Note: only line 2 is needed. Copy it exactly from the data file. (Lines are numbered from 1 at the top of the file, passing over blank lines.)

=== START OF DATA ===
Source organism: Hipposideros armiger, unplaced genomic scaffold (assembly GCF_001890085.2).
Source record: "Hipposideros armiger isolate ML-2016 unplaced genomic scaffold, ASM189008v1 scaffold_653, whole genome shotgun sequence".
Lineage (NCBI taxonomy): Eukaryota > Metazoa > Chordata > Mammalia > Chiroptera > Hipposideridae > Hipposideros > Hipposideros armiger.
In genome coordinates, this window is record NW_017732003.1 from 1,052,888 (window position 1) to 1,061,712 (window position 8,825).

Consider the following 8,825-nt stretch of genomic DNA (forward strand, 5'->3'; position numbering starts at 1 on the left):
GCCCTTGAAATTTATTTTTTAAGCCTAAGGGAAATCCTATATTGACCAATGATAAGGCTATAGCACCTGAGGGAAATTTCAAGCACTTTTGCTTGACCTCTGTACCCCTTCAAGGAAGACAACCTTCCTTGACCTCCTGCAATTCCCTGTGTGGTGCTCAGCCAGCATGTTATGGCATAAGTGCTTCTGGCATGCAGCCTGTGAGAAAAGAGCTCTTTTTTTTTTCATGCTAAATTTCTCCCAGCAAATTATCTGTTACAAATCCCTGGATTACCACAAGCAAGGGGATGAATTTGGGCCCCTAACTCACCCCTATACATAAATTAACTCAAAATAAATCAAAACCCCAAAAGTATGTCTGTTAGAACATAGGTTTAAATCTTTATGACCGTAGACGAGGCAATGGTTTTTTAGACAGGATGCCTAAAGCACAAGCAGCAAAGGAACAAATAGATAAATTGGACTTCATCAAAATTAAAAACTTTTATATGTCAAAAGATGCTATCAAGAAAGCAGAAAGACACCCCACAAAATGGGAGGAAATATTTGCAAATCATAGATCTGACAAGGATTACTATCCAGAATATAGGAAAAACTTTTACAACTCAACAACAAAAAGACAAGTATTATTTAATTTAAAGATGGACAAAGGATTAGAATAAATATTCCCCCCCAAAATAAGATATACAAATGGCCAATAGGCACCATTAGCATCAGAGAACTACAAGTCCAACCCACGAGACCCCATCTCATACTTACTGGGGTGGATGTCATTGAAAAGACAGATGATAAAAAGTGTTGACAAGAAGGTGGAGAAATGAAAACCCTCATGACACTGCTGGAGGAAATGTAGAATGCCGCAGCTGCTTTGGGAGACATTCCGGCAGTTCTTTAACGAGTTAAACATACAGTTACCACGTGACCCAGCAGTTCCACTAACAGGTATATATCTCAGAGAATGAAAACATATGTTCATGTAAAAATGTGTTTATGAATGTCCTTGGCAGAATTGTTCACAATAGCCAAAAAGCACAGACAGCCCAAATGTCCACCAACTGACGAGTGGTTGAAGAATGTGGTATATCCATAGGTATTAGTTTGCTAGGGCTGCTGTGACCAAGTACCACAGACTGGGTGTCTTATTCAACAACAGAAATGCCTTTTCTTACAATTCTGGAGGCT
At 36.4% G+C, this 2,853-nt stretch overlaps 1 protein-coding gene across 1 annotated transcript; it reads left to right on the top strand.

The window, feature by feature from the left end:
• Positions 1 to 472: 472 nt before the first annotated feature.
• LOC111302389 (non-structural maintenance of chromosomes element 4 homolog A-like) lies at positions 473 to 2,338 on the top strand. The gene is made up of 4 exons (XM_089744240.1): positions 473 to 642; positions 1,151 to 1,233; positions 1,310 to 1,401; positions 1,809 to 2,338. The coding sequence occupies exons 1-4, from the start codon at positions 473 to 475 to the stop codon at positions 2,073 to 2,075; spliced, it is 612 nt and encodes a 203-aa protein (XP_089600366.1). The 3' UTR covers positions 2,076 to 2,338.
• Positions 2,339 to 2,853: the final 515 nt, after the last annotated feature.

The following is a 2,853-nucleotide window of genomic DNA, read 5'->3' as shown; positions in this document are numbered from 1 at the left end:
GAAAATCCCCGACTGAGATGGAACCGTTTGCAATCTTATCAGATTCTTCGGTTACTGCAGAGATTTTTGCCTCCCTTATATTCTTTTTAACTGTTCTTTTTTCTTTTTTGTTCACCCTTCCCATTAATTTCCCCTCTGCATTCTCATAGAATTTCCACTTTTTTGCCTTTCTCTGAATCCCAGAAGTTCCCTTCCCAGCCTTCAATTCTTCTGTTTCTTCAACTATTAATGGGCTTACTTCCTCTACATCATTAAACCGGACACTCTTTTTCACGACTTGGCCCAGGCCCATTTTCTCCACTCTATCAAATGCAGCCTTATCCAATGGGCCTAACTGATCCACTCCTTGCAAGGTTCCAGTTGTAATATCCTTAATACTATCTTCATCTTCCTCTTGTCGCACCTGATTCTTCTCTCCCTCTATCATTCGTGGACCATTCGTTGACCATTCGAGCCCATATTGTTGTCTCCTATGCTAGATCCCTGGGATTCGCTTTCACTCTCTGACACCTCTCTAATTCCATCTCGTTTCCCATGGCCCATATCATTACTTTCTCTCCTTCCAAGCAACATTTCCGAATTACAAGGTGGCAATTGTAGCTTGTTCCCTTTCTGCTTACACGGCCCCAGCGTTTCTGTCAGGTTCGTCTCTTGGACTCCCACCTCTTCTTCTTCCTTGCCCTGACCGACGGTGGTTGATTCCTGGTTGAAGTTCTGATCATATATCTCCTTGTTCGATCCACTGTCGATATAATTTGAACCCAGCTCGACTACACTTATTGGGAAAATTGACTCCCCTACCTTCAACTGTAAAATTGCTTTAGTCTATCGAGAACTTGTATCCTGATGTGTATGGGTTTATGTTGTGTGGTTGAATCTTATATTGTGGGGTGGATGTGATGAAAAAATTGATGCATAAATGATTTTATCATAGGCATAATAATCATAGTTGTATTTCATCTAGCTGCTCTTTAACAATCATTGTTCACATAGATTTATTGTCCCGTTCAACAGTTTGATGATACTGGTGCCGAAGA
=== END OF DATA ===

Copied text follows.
Source record: "Hipposideros armiger isolate ML-2016 unplaced genomic scaffold, ASM189008v1 scaffold_653, whole genome shotgun sequence".